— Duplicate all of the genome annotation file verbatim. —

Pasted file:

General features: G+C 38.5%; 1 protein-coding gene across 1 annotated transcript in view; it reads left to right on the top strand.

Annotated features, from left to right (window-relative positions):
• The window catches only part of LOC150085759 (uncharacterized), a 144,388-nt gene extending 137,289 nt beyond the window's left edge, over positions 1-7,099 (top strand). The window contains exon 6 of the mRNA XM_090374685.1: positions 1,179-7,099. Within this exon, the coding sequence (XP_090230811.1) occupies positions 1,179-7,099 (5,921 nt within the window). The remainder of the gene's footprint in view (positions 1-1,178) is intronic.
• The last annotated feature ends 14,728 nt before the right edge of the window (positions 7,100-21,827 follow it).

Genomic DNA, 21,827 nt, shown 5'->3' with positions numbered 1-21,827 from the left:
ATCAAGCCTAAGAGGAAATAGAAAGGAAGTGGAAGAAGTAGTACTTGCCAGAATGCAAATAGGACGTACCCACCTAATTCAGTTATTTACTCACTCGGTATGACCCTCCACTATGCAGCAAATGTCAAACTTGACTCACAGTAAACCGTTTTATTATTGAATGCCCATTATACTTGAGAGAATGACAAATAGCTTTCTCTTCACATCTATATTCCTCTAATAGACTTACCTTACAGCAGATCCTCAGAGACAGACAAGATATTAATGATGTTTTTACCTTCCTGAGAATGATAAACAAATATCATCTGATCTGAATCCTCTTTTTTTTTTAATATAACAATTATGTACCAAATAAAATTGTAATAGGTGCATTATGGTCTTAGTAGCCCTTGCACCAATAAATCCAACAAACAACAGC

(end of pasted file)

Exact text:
General features: G+C 38.5%; 1 protein-coding gene across 1 annotated transcript in view; it reads left to right on the top strand.

Annotated features, from left to right (window-relative positions):
• The window catches only part of LOC150085759 (uncharacterized), a 144,388-nt gene extending 137,289 nt beyond the window's left edge, over positions 1-7,099 (top strand). The window contains exon 6 of the mRNA XM_090374685.1: positions 1,179-7,099. Within this exon, the coding sequence (XP_090230811.1) occupies positions 1,179-7,099 (5,921 nt within the window). The remainder of the gene's footprint in view (positions 1-1,178) is intronic.
• The last annotated feature ends 14,728 nt before the right edge of the window (positions 7,100-21,827 follow it).

Genomic DNA, 21,827 nt, shown 5'->3' with positions numbered 1-21,827 from the left:
ATCAAGCCTAAGAGGAAATAGAAAGGAAGTGGAAGAAGTAGTACTTGCCAGAATGCAAATAGGACGTACCCACCTAATTCAGTTATTTACTCACTCGGTATGACCCTCCACTATGCAGCAAATGTCAAACTTGACTCACAGTAAACCGTTTTATTATTGAATGCCCATTATACTTGAGAGAATGACAAATAGCTTTCTCTTCACATCTATATTCCTCTAATAGACTTACCTTACAGCAGATCCTCAGAGACAGACAAGATATTAATGATGTTTTTACCTTCCTGAGAATGATAAACAAATATCATCTGATCTGAATCCTCTTTTTTTTTTAATATAACAATTATGTACCAAATAAAATTGTAATAGGTGCATTATGGTCTTAGTAGCCCTTGCACCAATAAATCCAACAAACAACAGC